open import Relation.Nullary

merge : List β„• β†’ List β„• β†’ List β„•
merge (x ∷ xs) (y ∷ ys) with x ≀? y
... | yes p = x ∷ merge xs (y ∷ ys)
... | _     = y ∷ merge (x ∷ xs) ys 
merge xs ys = xs ++ ys
share|improve this question
First of all, I don't know if it's relevant to the question and I just learn about the existence of Agda. I just want to mention if it is of any help that in Coq the termination of merge need a particular trick which is described for example in adam.chlipala.net/cpdt/html/GeneralRec.html –  hivert Feb 4 '14 at 22:40
You can make your mergeβ€² work if you rebuild xs and ys with larger size, something like promote : βˆ€ {l u i} β†’ SortedList l u {i} β†’ SortedList l u {∞}. –  Vitus Feb 5 '14 at 0:40
I did wonder about that (although it seemed a bit crazy, and still does :). I guess one would establish that promote is essentially id and that might keep the impact on proofs manageable. Thanks, I'll have a look at this when I get a chance. –  Roly Feb 5 '14 at 0:47
I've had chance to experiment with your suggestion, using the FiniteMap type and unionWith function I asked about before. It seems to work pretty well, so I've added a new answer to my previous question, based on sized types. As for this question, I would suggest promoting your comment to answer; that might make it more visible. –  Roly Feb 5 '14 at 23:01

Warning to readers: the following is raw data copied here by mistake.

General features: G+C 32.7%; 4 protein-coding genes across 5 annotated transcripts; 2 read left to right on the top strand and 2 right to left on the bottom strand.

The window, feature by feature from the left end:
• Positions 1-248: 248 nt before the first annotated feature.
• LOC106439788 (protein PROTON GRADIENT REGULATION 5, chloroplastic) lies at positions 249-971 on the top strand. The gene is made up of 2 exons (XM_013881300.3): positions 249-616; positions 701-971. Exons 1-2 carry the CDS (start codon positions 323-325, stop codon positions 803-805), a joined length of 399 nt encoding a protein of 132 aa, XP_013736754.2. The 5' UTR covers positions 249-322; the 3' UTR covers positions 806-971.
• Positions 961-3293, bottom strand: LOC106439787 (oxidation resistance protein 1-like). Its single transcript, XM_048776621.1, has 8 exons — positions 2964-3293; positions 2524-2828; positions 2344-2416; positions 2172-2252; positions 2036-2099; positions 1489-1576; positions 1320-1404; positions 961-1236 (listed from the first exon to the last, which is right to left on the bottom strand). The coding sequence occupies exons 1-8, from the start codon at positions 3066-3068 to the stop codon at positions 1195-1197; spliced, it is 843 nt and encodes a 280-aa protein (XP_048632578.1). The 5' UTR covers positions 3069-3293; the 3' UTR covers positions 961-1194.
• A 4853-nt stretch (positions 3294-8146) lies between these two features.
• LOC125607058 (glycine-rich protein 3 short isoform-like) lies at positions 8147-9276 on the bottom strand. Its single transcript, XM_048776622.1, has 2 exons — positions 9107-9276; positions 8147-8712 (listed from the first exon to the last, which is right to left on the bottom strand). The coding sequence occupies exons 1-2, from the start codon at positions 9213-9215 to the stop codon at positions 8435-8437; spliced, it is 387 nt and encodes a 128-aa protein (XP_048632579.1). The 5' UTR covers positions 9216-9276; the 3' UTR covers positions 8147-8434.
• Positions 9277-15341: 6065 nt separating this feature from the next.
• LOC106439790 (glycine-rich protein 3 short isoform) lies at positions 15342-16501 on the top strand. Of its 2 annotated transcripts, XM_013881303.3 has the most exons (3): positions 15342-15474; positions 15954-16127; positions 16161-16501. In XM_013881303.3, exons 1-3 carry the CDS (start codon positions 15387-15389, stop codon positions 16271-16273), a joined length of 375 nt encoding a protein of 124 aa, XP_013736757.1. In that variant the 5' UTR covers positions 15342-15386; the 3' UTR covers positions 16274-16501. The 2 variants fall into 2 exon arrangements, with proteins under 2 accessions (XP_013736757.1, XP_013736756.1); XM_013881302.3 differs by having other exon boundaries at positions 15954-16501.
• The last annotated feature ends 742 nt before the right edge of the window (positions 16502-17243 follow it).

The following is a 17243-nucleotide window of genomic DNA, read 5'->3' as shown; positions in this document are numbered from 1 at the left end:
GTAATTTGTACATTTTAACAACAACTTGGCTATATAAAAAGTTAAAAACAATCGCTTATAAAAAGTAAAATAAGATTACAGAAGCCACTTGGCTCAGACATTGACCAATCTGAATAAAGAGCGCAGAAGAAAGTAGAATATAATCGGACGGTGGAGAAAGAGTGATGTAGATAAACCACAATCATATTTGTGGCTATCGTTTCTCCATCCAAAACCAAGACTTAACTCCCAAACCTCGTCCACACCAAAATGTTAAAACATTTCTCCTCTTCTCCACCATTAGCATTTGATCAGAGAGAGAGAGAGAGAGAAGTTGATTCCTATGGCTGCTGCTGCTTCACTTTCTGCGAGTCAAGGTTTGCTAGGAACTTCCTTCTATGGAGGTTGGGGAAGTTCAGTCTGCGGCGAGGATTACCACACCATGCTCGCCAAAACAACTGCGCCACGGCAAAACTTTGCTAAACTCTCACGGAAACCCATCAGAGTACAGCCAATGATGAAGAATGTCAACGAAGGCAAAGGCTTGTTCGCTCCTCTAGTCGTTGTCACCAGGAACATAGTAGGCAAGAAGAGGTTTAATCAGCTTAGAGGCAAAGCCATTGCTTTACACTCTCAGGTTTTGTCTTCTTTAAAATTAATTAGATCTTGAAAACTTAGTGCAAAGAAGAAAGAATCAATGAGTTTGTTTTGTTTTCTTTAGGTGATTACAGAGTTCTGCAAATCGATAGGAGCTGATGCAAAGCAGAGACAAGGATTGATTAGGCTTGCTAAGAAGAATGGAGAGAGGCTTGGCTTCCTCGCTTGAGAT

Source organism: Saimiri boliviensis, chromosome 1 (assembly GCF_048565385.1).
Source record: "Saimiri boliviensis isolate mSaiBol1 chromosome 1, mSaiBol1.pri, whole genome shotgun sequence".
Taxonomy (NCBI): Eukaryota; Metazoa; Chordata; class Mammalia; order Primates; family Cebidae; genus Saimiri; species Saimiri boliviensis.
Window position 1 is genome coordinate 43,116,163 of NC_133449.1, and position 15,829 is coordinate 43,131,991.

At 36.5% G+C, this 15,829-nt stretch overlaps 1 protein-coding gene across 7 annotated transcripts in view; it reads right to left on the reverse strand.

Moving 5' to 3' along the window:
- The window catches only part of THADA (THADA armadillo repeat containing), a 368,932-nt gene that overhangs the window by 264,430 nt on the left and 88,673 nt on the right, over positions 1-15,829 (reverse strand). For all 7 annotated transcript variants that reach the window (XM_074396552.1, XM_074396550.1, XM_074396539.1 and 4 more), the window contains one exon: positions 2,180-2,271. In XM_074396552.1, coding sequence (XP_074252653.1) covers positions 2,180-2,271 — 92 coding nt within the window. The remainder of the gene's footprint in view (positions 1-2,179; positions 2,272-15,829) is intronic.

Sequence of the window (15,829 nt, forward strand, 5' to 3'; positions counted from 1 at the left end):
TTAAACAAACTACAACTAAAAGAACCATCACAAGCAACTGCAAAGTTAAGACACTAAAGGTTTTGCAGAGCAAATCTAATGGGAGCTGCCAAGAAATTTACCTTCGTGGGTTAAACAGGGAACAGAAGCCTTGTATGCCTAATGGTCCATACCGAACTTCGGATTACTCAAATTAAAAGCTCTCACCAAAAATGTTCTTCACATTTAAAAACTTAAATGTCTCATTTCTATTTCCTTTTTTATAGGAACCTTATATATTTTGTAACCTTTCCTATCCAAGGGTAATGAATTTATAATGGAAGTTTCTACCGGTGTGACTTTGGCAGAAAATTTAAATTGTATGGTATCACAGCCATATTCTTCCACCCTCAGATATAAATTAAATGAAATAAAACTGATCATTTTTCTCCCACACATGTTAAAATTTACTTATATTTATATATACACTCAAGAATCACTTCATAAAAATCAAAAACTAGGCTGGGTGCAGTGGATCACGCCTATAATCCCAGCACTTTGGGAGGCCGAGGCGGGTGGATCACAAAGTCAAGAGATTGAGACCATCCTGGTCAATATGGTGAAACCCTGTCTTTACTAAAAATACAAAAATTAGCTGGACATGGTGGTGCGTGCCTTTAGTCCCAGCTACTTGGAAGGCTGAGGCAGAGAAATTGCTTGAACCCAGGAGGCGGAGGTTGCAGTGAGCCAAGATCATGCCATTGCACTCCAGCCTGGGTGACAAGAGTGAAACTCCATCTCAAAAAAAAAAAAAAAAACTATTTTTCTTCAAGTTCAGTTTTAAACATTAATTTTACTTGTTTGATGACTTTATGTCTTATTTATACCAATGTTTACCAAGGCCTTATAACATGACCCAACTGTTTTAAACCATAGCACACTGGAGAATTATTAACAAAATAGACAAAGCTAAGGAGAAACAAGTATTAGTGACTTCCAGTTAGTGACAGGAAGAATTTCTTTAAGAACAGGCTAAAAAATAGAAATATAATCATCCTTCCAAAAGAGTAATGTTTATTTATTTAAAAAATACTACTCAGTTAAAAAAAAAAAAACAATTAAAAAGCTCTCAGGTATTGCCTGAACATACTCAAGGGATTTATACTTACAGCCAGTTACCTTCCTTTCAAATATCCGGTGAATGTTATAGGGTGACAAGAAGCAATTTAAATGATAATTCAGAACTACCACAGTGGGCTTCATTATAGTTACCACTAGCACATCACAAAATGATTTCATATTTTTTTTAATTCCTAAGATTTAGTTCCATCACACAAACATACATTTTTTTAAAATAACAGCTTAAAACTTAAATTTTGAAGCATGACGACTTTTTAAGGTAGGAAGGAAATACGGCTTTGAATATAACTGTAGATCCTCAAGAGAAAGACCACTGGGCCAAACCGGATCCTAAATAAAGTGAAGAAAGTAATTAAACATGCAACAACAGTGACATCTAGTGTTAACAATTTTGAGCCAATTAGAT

1 Answer 1

up vote 2 down vote accepted

Interestingly enough, your first version is actually correct. I mentioned that Agda enables few extra rules considering Size, one of them being ↑ ∞ ≑ ∞. By the way, you can confirm it via:

↑inf : ↑ ∞ ≑ ∞
↑inf = refl

Well, this led me to investigate what the other rules are. I found the rest of them inside Andreas Abel's slides on sized types (can be found here):

  • ↑ ∞ ≑ ∞
  • i ≀ ↑ i ≀ ∞
  • T {i} <: T {↑ i} <: T {∞}

The <: relation is the subtyping relation, which you might know from object oriented languages. There's also a rule associated with this relation, the subsumption rule:

Ξ“ ⊒ x : A   Ξ“ ⊒ A <: B
────────────────────── (sub)
      Ξ“ ⊒ x : B

So, if you have a value x of type A and you know that A is a subtype of B, you can treat x as being of type B as well. This seemed strange, because following the subtyping rule for sized types, you should be able to treat a value of type SortedList l u {ΞΉ} as SortedList l u.

So I did bit of a digging and found this bug report. And indeed, the problem is just that Agda doesn't correctly recognize the size and the rule doesn't fire. All I needed to do was to rewrite the definition of SortedList to:

data SortedList (l u : A) : {ΞΉ : Size} β†’ Set (𝒂 βŠ” β„“) where
  -- ...

And that's it!

As an addendum, here's the code I used for testing:

data β„• : {ΞΉ : _} β†’ Set where         -- does not work
-- data β„• : {ΞΉ : Size} β†’ Set where   -- works
  zero : βˆ€ {ΞΉ} β†’         β„• {↑ ΞΉ}
  suc  : βˆ€ {ΞΉ} β†’ β„• {ΞΉ} β†’ β„• {↑ ΞΉ}

test : βˆ€ {ΞΉ} β†’ β„• {ΞΉ} β†’ β„•
test n = n
share|improve this answer
Oh. I had indeed interpreted the intended rules as subsumption/subsumption, but assumed I'd misunderstood something when it didn't work. Well, that's certainly good news (and thanks for putting in the time to discover this). I'll update my other answer. –  Roly Feb 6 '14 at 23:39